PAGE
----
(HealthDay)—In patients who have previously been considered difficult to image, dual-source cardiac (DSC) computed tomography (CT) can identify clinically significant coronary artery disease, according to a review published in the May issue of Radiology.
Marie E. Westwood, Ph.D., from Kleijnen Systematic Reviews in York, U.K., and colleagues conducted a literature review to evaluate the diagnostic performance of DSC CT newer-generation instruments for identifying coronary artery disease in patients who are difficult to image using 64-section CT. Twenty-five studies were included which used invasive coronary angiography as reference standard.
Of the 22 studies that used a Somatom Definition instrument, the researchers found that the pooled, per-patient estimates of sensitivity were 97.7 percent for patients with arrhythmias and 97.7 percent for patients with high heart rates. For specificity, the corresponding pooled estimates were 81.7 and 86.3 percent. For patients with previous stent implantations, sensitivity estimates of 90 percent or greater were reported in two studies with Somatom and one study with Aquilion One, while specificities were 81.7 and 89.5 percent for Somatom and 81.0 percent for Aquilion One. Only per-segment or per-artery data were available in patients with high coronary calcium scores, previous bypass grafts, or obesity, but sensitivity estimates remained high (>90 percent in all but one study) and specificities ranged from 79.1 to 100 percent using Somatom Definition.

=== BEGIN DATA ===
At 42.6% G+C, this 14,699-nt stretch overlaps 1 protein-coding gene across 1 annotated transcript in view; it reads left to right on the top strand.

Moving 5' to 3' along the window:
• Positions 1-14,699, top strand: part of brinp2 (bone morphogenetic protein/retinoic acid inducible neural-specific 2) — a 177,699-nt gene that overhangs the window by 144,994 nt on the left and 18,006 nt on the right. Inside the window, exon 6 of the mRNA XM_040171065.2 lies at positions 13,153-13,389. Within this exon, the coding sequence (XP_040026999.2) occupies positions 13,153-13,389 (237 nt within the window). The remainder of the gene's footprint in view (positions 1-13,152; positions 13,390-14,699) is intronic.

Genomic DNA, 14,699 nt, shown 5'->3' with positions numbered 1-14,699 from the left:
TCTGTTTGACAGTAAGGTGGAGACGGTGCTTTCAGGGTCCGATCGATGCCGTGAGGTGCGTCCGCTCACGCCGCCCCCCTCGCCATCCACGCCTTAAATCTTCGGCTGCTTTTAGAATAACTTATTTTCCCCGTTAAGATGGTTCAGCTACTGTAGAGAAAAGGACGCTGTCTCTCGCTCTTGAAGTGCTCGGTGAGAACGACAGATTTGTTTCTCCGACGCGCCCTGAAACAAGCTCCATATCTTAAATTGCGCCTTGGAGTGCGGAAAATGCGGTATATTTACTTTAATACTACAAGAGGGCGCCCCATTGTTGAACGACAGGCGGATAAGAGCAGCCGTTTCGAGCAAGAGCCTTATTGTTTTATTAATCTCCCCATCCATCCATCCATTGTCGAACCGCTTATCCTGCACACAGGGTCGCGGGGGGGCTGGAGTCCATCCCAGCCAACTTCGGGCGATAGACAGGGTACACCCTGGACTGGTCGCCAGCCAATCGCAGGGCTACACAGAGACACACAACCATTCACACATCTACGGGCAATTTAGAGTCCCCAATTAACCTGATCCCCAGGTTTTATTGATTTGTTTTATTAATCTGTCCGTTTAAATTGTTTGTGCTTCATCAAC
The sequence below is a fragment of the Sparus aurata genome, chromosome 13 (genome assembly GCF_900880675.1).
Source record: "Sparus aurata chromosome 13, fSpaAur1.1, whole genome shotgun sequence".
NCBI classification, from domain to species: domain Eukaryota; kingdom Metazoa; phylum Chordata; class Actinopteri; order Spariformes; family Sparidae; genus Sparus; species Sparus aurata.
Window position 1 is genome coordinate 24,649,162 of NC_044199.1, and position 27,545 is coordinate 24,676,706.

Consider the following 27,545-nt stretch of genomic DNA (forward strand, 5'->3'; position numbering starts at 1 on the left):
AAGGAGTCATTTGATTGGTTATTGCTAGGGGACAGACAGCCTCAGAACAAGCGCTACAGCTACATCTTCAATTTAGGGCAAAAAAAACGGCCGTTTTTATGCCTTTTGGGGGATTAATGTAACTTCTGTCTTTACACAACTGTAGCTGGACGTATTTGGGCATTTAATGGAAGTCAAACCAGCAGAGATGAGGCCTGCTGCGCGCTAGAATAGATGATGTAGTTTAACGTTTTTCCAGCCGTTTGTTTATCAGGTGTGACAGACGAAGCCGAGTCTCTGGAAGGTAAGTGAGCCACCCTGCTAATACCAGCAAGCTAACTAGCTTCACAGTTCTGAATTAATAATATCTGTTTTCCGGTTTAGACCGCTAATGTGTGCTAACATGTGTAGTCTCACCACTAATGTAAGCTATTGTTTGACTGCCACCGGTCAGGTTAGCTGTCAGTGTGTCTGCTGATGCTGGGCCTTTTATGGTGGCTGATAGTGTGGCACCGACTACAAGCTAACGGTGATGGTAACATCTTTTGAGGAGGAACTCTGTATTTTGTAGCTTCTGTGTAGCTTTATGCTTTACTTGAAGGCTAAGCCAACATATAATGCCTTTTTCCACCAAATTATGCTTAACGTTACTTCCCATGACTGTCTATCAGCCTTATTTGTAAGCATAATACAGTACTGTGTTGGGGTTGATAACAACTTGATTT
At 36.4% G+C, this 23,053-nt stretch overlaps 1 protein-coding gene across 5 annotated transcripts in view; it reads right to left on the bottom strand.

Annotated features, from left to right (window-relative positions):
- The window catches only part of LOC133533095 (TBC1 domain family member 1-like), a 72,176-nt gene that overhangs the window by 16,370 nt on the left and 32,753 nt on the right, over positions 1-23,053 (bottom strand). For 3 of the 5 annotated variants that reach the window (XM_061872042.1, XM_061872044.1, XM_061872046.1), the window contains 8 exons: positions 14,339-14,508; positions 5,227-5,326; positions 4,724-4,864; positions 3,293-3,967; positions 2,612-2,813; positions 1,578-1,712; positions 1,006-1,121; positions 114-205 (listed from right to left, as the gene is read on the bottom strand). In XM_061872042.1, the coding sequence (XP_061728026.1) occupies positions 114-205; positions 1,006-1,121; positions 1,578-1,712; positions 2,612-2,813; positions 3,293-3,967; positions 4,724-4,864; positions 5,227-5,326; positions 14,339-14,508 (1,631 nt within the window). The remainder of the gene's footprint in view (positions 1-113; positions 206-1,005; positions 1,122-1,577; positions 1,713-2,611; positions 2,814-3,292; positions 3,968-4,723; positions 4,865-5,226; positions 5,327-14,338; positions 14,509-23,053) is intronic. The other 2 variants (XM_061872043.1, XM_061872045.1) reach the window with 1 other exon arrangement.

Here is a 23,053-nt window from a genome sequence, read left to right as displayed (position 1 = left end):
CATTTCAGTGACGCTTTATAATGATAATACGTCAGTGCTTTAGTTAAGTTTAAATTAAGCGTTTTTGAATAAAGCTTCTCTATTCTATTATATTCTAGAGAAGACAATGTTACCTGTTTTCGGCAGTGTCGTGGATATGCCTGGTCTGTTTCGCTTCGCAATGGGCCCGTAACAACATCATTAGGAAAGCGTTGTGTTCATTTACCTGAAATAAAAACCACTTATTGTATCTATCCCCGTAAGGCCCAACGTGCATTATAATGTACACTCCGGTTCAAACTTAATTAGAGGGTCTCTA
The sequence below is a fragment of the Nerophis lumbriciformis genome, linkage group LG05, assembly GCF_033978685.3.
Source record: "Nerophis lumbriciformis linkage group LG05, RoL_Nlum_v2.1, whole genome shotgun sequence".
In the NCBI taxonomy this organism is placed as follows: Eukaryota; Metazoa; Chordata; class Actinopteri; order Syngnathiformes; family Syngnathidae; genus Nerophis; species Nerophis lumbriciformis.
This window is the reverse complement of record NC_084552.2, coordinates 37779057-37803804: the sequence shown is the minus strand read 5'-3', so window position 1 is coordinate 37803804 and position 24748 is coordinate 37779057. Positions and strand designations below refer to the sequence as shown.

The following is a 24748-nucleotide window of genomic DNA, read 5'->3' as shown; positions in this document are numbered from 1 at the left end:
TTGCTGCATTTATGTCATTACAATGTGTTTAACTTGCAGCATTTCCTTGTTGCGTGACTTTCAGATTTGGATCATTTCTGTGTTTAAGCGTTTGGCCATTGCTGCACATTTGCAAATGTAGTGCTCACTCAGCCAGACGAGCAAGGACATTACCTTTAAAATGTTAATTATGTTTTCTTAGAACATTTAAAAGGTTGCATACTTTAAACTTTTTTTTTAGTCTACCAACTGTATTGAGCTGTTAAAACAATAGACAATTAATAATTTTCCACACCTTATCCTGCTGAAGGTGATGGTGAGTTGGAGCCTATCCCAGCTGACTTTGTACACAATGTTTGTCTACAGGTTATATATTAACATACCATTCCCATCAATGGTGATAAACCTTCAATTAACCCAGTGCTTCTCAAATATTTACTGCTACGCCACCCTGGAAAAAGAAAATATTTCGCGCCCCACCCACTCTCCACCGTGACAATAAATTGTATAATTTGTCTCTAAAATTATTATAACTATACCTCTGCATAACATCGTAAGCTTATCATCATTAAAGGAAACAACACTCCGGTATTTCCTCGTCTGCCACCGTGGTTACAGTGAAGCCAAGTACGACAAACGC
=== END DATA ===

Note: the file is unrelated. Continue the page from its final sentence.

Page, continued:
"DSC CT may provide sufficiently accurate anatomic information for the diagnosis and assessment of coronary artery disease in some or all difficult to image groups; these technologies may be most useful in avoiding further invasive investigations," the authors write.
One author disclosed financial ties to Kleijnen Systematic Reviews.
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